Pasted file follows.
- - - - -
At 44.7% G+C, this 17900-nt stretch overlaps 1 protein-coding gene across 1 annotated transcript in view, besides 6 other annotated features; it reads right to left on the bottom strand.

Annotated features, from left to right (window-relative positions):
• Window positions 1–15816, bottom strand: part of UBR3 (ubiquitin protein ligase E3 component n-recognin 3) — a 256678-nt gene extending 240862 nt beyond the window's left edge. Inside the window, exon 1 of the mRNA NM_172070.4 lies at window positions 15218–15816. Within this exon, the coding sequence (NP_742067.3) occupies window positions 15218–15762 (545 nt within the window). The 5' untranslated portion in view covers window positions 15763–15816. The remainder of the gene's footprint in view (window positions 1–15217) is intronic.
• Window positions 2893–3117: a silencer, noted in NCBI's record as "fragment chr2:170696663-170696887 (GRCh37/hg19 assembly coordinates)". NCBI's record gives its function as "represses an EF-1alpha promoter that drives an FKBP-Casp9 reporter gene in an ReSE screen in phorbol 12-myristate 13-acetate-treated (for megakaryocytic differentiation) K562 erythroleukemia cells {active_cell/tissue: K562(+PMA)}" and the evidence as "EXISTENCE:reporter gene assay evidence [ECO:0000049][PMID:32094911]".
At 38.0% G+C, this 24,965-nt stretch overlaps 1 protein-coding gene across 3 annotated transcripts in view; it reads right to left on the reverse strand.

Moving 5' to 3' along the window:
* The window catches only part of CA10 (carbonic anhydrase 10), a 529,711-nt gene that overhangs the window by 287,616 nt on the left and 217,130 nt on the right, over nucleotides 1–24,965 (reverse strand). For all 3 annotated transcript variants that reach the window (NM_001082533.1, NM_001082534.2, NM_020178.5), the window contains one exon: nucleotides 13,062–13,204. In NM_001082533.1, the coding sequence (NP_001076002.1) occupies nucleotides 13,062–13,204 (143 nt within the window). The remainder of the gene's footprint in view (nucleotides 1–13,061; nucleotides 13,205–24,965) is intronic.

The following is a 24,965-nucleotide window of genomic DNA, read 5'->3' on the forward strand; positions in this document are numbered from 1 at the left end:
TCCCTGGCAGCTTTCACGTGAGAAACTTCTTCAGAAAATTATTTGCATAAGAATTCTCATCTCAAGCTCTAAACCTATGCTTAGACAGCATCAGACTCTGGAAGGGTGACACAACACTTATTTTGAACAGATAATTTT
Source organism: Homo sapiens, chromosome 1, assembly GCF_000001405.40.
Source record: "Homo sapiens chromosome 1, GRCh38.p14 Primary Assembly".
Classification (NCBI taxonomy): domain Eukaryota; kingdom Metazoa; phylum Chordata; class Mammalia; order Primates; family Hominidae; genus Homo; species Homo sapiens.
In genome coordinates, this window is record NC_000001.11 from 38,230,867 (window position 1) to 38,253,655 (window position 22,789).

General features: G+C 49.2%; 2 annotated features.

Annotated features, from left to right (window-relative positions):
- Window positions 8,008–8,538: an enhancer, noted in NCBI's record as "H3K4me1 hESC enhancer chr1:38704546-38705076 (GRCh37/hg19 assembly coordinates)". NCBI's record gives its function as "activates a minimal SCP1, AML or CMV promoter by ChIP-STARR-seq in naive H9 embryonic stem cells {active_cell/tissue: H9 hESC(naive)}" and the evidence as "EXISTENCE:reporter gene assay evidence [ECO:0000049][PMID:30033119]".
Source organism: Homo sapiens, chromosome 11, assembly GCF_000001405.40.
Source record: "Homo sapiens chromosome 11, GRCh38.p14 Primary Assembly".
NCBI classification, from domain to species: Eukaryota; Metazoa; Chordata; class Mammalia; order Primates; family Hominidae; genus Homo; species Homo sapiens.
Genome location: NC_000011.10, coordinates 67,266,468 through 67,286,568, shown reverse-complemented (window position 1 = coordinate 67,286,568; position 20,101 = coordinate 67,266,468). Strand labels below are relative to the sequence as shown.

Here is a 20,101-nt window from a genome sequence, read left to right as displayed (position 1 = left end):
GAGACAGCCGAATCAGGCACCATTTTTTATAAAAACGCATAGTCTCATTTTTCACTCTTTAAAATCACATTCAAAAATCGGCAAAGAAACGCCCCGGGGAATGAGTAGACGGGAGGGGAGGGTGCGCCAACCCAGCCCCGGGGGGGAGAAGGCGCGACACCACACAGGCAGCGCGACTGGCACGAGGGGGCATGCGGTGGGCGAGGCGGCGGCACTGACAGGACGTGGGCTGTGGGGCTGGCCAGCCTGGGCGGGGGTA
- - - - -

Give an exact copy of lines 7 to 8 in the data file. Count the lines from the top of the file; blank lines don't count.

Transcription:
* The window catches only part of CA10 (carbonic anhydrase 10), a 529,711-nt gene that overhangs the window by 287,616 nt on the left and 217,130 nt on the right, over nucleotides 1–24,965 (reverse strand). For all 3 annotated transcript variants that reach the window (NM_001082533.1, NM_001082534.2, NM_020178.5), the window contains one exon: nucleotides 13,062–13,204. In NM_001082533.1, the coding sequence (NP_001076002.1) occupies nucleotides 13,062–13,204 (143 nt within the window). The remainder of the gene's footprint in view (nucleotides 1–13,061; nucleotides 13,205–24,965) is intronic.

The following is a 24,965-nucleotide window of genomic DNA, read 5'->3' on the forward strand; positions in this document are numbered from 1 at the left end: